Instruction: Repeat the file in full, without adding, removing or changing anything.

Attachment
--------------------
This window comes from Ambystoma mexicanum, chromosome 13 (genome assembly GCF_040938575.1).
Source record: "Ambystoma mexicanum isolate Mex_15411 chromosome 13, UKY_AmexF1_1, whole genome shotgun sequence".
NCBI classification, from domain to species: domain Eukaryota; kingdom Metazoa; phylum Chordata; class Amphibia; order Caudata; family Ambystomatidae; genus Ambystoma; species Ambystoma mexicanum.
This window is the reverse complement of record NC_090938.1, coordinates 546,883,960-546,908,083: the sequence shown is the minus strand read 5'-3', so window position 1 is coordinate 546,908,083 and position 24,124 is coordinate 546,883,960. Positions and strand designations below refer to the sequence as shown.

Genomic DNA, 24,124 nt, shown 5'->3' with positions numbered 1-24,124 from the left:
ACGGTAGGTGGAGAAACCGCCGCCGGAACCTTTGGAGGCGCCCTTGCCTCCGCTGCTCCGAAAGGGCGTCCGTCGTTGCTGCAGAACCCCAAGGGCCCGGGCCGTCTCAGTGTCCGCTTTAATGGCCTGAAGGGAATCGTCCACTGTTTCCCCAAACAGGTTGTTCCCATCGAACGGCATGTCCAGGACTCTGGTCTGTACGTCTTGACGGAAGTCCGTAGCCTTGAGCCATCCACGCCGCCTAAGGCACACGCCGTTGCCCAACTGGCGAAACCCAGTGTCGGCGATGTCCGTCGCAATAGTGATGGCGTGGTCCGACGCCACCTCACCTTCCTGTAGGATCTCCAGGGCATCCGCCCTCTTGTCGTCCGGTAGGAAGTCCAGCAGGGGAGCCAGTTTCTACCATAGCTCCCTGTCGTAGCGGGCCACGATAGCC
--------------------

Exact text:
This window comes from Ambystoma mexicanum, chromosome 13 (genome assembly GCF_040938575.1).
Source record: "Ambystoma mexicanum isolate Mex_15411 chromosome 13, UKY_AmexF1_1, whole genome shotgun sequence".
NCBI classification, from domain to species: domain Eukaryota; kingdom Metazoa; phylum Chordata; class Amphibia; order Caudata; family Ambystomatidae; genus Ambystoma; species Ambystoma mexicanum.
This window is the reverse complement of record NC_090938.1, coordinates 546,883,960-546,908,083: the sequence shown is the minus strand read 5'-3', so window position 1 is coordinate 546,908,083 and position 24,124 is coordinate 546,883,960. Positions and strand designations below refer to the sequence as shown.

Genomic DNA, 24,124 nt, shown 5'->3' with positions numbered 1-24,124 from the left:
ACGGTAGGTGGAGAAACCGCCGCCGGAACCTTTGGAGGCGCCCTTGCCTCCGCTGCTCCGAAAGGGCGTCCGTCGTTGCTGCAGAACCCCAAGGGCCCGGGCCGTCTCAGTGTCCGCTTTAATGGCCTGAAGGGAATCGTCCACTGTTTCCCCAAACAGGTTGTTCCCATCGAACGGCATGTCCAGGACTCTGGTCTGTACGTCTTGACGGAAGTCCGTAGCCTTGAGCCATCCACGCCGCCTAAGGCACACGCCGTTGCCCAACTGGCGAAACCCAGTGTCGGCGATGTCCGTCGCAATAGTGATGGCGTGGTCCGACGCCACCTCACCTTCCTGTAGGATCTCCAGGGCATCCGCCCTCTTGTCGTCCGGTAGGAAGTCCAGCAGGGGAGCCAGTTTCTACCATAGCTCCCTGTCGTAGCGGGCCACGATAGCC